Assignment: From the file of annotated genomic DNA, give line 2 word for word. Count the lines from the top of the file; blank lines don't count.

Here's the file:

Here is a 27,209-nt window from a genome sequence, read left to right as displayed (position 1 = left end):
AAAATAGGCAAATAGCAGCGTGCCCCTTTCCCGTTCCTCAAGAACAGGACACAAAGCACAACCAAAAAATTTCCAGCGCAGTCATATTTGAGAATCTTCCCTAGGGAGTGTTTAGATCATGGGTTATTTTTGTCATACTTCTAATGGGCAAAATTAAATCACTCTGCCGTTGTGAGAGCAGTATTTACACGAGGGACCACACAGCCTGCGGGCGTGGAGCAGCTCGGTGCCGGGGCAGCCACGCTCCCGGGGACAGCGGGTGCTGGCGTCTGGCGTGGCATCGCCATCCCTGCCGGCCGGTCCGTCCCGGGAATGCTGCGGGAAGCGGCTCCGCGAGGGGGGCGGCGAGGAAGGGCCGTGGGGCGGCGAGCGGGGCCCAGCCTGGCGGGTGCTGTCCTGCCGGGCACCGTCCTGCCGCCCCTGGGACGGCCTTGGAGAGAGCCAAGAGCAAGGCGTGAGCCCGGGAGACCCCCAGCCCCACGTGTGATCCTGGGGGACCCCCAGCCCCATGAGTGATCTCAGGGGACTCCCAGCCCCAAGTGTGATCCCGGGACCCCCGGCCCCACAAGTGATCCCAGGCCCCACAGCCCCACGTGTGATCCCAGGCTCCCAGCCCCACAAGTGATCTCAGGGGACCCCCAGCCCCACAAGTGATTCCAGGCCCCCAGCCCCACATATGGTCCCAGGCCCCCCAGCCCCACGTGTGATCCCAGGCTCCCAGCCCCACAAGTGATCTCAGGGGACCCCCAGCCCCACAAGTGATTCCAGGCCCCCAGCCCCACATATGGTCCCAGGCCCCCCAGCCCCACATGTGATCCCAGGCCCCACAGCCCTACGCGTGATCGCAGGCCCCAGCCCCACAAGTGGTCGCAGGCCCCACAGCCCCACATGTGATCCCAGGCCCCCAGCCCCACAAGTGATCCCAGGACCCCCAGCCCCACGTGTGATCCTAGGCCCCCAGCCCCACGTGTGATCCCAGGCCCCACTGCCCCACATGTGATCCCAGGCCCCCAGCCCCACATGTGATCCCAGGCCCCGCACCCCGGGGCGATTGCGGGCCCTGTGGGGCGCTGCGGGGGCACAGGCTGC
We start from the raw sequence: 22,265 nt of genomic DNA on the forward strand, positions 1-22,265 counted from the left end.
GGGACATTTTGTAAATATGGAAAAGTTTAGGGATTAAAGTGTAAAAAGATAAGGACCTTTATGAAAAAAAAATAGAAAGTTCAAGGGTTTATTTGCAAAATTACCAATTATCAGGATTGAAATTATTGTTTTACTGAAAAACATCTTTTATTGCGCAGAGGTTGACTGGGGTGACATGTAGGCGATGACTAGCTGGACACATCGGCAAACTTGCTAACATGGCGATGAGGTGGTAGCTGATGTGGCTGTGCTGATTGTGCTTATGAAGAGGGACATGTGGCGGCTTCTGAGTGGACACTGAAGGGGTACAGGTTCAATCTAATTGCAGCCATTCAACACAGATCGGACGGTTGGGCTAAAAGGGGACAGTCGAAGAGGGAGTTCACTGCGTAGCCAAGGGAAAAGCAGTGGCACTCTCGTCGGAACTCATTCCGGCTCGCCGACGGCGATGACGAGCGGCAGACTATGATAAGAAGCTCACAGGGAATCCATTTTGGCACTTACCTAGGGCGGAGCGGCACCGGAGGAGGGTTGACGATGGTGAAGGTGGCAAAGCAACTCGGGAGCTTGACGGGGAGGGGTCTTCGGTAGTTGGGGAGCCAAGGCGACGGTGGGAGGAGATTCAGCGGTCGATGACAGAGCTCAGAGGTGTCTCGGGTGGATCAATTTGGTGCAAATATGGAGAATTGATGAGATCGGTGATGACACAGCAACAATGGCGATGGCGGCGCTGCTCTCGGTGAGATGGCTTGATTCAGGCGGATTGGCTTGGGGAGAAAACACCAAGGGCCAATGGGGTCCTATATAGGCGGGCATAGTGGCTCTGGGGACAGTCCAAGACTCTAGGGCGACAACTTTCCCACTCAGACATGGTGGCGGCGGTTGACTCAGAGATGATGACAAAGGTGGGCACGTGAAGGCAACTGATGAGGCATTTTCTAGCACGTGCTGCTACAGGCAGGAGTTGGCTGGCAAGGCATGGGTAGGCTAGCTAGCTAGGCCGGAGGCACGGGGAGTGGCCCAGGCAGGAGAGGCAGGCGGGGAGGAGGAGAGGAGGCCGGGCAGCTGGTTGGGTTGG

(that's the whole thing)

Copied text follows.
AAAATAGGCAAATAGCAGCGTGCCCCTTTCCCGTTCCTCAAGAACAGGACACAAAGCACAACCAAAAAATTTCCAGCGCAGTCATATTTGAGAATCTTCCCTAGGGAGTGTTTAGATCATGGGTTATTTTTGTCATACTTCTAATGGGCAAAATTAAATCACTCTGCCGTTGTGAGAGCAGTATTTACACGAGGGACCACACAGCCTGCGGGCGTGGAGCAGCTCGGTGCCGGGGCAGCCACGCTCCCGGGGACAGCGGGTGCTGGCGTCTGGCGTGGCATCGCCATCCCTGCCGGCCGGTCCGTCCCGGGAATGCTGCGGGAAGCGGCTCCGCGAGGGGGGCGGCGAGGAAGGGCCGTGGGGCGGCGAGCGGGGCCCAGCCTGGCGGGTGCTGTCCTGCCGGGCACCGTCCTGCCGCCCCTGGGACGGCCTTGGAGAGAGCCAAGAGCAAGGCGTGAGCCCGGGAGACCCCCAGCCCCACGTGTGATCCTGGGGGACCCCCAGCCCCATGAGTGATCTCAGGGGACTCCCAGCCCCAAGTGTGATCCCGGGACCCCCGGCCCCACAAGTGATCCCAGGCCCCACAGCCCCACGTGTGATCCCAGGCTCCCAGCCCCACAAGTGATCTCAGGGGACCCCCAGCCCCACAAGTGATTCCAGGCCCCCAGCCCCACATATGGTCCCAGGCCCCCCAGCCCCACGTGTGATCCCAGGCTCCCAGCCCCACAAGTGATCTCAGGGGACCCCCAGCCCCACAAGTGATTCCAGGCCCCCAGCCCCACATATGGTCCCAGGCCCCCCAGCCCCACATGTGATCCCAGGCCCCACAGCCCTACGCGTGATCGCAGGCCCCAGCCCCACAAGTGGTCGCAGGCCCCACAGCCCCACATGTGATCCCAGGCCCCCAGCCCCACAAGTGATCCCAGGACCCCCAGCCCCACGTGTGATCCTAGGCCCCCAGCCCCACGTGTGATCCCAGGCCCCACTGCCCCACATGTGATCCCAGGCCCCCAGCCCCACATGTGATCCCAGGCCCCGCACCCCGGGGCGATTGCGGGCCCTGTGGGGCGCTGCGGGGGCACAGGCTGC